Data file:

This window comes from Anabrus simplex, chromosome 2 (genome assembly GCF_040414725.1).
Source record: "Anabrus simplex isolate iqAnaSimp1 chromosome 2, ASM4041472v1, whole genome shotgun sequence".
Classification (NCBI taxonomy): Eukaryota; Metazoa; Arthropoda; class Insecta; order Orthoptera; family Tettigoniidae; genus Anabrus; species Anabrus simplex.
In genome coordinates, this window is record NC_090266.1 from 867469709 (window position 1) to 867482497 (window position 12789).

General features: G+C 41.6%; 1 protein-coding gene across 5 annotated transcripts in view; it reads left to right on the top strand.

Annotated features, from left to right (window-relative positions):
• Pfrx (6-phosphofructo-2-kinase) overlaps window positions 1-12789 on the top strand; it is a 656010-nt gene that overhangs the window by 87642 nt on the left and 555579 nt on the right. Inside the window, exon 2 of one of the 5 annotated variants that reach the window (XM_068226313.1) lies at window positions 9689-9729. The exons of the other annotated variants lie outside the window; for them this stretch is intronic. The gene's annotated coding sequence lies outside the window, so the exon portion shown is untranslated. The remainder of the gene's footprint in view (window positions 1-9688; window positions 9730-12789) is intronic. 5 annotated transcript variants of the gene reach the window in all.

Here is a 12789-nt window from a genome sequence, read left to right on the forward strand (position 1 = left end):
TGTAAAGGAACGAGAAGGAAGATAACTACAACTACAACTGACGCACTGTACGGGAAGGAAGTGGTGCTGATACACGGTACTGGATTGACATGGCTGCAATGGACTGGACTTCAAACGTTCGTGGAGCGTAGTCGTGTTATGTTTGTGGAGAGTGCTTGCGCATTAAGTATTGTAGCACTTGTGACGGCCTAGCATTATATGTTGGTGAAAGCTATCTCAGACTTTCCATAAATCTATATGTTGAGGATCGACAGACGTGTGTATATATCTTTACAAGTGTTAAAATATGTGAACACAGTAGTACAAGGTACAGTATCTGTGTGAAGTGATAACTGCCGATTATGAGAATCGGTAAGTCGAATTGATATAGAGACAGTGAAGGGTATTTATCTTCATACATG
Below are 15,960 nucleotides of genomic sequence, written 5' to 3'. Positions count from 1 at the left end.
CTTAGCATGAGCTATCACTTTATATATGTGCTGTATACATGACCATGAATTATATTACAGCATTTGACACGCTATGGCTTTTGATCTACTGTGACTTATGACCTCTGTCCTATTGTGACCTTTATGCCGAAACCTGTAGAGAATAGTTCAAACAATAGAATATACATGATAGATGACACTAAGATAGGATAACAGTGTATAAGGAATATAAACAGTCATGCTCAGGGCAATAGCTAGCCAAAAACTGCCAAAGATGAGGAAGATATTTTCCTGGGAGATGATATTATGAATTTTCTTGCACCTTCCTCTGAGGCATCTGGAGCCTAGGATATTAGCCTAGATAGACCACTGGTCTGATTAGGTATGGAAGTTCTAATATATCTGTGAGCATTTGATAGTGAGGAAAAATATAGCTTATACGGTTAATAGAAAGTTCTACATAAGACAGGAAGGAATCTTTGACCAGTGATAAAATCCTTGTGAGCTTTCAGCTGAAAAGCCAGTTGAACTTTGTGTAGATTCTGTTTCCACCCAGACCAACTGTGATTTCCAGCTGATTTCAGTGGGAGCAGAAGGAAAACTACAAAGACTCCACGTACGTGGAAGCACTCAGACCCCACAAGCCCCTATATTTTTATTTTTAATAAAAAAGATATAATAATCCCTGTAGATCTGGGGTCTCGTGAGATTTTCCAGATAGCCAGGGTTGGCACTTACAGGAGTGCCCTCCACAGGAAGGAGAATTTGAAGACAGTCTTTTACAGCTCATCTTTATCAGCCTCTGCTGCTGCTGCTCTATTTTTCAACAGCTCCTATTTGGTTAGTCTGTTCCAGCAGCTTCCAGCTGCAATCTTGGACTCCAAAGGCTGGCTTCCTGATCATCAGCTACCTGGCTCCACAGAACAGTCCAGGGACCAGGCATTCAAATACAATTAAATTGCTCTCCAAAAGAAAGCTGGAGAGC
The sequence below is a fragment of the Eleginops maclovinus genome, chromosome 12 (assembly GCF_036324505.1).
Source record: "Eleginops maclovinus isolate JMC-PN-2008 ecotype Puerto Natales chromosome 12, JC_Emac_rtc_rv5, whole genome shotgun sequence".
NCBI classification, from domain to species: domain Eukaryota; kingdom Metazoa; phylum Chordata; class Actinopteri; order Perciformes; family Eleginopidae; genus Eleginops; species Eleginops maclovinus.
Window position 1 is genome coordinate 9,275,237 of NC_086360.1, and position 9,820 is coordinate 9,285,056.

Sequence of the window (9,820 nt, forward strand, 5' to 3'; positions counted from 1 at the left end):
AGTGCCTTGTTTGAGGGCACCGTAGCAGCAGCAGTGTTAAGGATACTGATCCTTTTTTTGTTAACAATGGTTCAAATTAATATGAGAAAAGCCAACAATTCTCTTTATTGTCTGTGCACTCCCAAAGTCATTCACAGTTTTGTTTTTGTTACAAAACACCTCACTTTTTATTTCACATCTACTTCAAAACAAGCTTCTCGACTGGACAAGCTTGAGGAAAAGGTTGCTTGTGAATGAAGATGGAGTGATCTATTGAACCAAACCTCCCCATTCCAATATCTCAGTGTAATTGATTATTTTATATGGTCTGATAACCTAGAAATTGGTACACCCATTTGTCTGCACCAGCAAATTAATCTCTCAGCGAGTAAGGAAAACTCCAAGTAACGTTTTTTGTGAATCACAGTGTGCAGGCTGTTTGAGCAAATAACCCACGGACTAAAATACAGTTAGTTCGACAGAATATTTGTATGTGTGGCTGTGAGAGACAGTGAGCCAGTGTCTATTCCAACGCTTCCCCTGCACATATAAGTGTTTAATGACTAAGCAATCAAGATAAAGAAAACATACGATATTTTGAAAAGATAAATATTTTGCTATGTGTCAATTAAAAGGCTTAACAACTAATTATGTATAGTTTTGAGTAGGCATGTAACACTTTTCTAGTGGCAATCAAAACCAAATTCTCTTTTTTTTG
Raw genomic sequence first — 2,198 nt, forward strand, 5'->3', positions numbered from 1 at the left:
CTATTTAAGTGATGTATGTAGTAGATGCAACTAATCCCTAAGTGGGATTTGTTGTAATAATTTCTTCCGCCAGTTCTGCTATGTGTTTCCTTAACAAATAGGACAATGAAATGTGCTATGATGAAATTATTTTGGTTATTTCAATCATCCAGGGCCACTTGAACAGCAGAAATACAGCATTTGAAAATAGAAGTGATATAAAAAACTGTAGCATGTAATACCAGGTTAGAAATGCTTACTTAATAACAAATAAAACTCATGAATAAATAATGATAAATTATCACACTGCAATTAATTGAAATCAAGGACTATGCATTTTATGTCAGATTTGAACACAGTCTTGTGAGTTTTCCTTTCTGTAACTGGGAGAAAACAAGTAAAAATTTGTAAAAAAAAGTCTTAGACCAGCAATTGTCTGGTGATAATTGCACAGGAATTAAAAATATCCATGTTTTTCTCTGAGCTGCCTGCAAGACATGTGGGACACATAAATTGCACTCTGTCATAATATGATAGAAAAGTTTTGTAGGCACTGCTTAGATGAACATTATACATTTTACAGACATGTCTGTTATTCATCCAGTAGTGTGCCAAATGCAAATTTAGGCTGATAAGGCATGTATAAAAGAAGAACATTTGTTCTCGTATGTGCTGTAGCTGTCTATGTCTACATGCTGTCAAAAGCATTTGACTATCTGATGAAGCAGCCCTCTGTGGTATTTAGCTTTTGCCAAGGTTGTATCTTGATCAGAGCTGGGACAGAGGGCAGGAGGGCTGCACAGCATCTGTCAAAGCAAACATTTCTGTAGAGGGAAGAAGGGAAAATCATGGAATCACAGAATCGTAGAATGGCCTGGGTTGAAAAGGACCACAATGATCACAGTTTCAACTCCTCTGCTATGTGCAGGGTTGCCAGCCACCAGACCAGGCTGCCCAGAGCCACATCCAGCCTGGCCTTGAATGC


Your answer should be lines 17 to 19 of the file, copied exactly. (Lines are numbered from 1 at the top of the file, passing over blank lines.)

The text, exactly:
AGTGCCTTGTTTGAGGGCACCGTAGCAGCAGCAGTGTTAAGGATACTGATCCTTTTTTTGTTAACAATGGTTCAAATTAATATGAGAAAAGCCAACAATTCTCTTTATTGTCTGTGCACTCCCAAAGTCATTCACAGTTTTGTTTTTGTTACAAAACACCTCACTTTTTATTTCACATCTACTTCAAAACAAGCTTCTCGACTGGACAAGCTTGAGGAAAAGGTTGCTTGTGAATGAAGATGGAGTGATCTATTGAACCAAACCTCCCCATTCCAATATCTCAGTGTAATTGATTATTTTATATGGTCTGATAACCTAGAAATTGGTACACCCATTTGTCTGCACCAGCAAATTAATCTCTCAGCGAGTAAGGAAAACTCCAAGTAACGTTTTTTGTGAATCACAGTGTGCAGGCTGTTTGAGCAAATAACCCACGGACTAAAATACAGTTAGTTCGACAGAATATTTGTATGTGTGGCTGTGAGAGACAGTGAGCCAGTGTCTATTCCAACGCTTCCCCTGCACATATAAGTGTTTAATGACTAAGCAATCAAGATAAAGAAAACATACGATATTTTGAAAAGATAAATATTTTGCTATGTGTCAATTAAAAGGCTTAACAACTAATTATGTATAGTTTTGAGTAGGCATGTAACACTTTTCTAGTGGCAATCAAAACCAAATTCTCTTTTTTTTG
Raw genomic sequence first — 2,198 nt, forward strand, 5'->3', positions numbered from 1 at the left:
CTATTTAAGTGATGTATGTAGTAGATGCAACTAATCCCTAAGTGGGATTTGTTGTAATAATTTCTTCCGCCAGTTCTGCTATGTGTTTCCTTAACAAATAGGACAATGAAATGTGCTATGATGAAATTATTTTGGTTATTTCAATCATCCAGGGCCACTTGAACAGCAGAAATACAGCATTTGAAAATAGAAGTGATATAAAAAACTGTAGCATGTAATACCAGGTTAGAAATGCTTACTTAATAACAAATAAAACTCATGAATAAATAATGATAAATTATCACACTGCAATTAATTGAAATCAAGGACTATGCATTTTATGTCAGATTTGAACACAGTCTTGTGAGTTTTCCTTTCTGTAACTGGGAGAAAACAAGTAAAAATTTGTAAAAAAAAGTCTTAGACCAGCAATTGTCTGGTGATAATTGCACAGGAATTAAAAATATCCATGTTTTTCTCTGAGCTGCCTGCAAGACATGTGGGACACATAAATTGCACTCTGTCATAATATGATAGAAAAGTTTTGTAGGCACTGCTTAGATGAACATTATACATTTTACAGACATGTCTGTTATTCATCCAGTAGTGTGCCAAATGCAAATTTAGGCTGATAAGGCATGTATAAAAGAAGAACATTTGTTCTCGTATGTGCTGTAGCTGTCTATGTCTACATGCTGTCAAAAGCATTTGACTATCTGATGAAGCAGCCCTCTGTGGTATTTAGCTTTTGCCAAGGTTGTATCTTGATCAGAGCTGGGACAGAGGGCAGGAGGGCTGCACAGCATCTGTCAAAGCAAACATTTCTGTAGAGGGAAGAAGGGAAAATCATGGAATCACAGAATCGTAGAATGGCCTGGGTTGAAAAGGACCACAATGATCACAGTTTCAACTCCTCTGCTATGTGCAGGGTTGCCAGCCACCAGACCAGGCTGCCCAGAGCCACATCCAGCCTGGCCTTGAATGC